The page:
Adam Wakefield

Is ODI cricket dead in the water?

Shane Warne recently wrote in his column for the Times: “This is a big call, but cricket evolves and the 50-over game has passed its sell-by date. It’s amazing to think that after the Ashes series, England and Australia play seven one-day games, which take about a month. Sorry, but that’s just greed on the part of administrators.”

Warne asserts that through eliminating one-day matches, international players would be able to play more domestic cricket and have more time with their families. Australia’s leading wicket-taker said that if he had his way, most tours would last roughly five weeks with three Tests plus a warm-up game and five 20-20s in a 10-day period.

Is Warne right?

Economically, the great driver of international cricket at the moment is 20-20 cricket. With the ICC deciding to hold a 20-20 every two years, that should be indication enough as to where the ICC and the national boards that went along with the idea see ODI cricket in relation to 20-20: the middle child.

Often, middle children feel their youngest sibling gets all the attention and their older sibling gets all the patronage. The main fixture of the ODI calendar, the Cricket World Cup (CWC), used to be the bread and wine that the ICC feasted on during the good times and the bad.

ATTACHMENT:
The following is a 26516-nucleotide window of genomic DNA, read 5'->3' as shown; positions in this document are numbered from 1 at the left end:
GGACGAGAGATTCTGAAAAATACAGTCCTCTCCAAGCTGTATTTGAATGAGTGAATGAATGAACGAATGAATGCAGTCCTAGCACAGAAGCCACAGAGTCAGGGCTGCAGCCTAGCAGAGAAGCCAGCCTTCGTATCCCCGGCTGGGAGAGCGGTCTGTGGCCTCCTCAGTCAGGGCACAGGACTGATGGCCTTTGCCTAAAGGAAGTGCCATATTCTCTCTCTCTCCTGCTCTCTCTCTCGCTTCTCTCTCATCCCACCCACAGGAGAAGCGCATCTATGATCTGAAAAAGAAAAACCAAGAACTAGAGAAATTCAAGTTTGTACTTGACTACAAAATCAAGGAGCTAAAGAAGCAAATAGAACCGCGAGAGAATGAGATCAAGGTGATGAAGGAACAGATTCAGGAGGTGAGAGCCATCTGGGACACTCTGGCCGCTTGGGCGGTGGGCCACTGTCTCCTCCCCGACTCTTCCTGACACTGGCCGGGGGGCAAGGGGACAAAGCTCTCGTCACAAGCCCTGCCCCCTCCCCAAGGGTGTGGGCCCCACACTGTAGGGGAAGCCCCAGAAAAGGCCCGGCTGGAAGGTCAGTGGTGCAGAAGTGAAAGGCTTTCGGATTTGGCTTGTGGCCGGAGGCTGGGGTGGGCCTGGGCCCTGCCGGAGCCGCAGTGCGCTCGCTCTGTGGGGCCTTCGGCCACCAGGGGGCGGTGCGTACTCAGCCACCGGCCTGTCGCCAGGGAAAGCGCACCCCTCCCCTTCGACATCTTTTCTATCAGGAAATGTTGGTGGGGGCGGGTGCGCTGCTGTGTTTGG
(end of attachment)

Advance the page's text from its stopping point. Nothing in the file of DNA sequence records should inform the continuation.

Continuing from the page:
Now with the CWC being supplanted as the main income earner, fans drawn by 20-20 and with the IPL being an annual event, it appears that ODI cricket is slowly, but unsurprisingly, being marginalised by its creators. It was the “doldrums” as referred to by certain supporters and intellectuals (though I use that word carefully) in the game that was the spur for 20-20. How things change.

ODI cricket has supplied the game with some of its most iconic and infamous moments. For every Trevor Chappell under-arm incident there is a 438 game to compare it to.

Also, the one-day game’s influence on modern Test cricket is unquestionable: fielding standards have improved dramatically, run rates now hover closer to four per an over (with a nod to the Australians for being the pioneers in this regard), and players are certainly more athletic before the one-day game arrived.

Alas, like many “good” things, with the financial component of one-day cricket no longer being its main draw card, perhaps now is the time for the world cricket Gestapo (as the ICC often is with their misplaced intentions) to consider walking away from the game.

I believe that it will become a reality at some point. The old saying goes “two’s a company but three’s a crowd” and one-day cricket finds itself very much on the outside.

However, there is hope with the Champions Trophy coming to these shores. If the tournament succeeds, the future of ODI cricket will be solidified for the near future. A thoughtful piece in this month’s Business Day Sport Monthly poses the question about the tournament’s importance to the ICC, which judging by the financial benefits the world-governing body receives from the Champions Trophy, is difficult to answer. This year’s tournament could very well be a watershed moment for ODI cricket. Time will reveal what its ultimate fate will be in due course.

Mind you, I don’t think it will happen in the next decade. The ICC will seek, along with the national boards, to squeeze every last drop of currency out of the format until one-day cricket’s body is left dishevelled and in a position for the undertakers to take over. The fact that I assume that will be the ICC’s behaviour is a bit disturbing to say the least, but that will be for another time.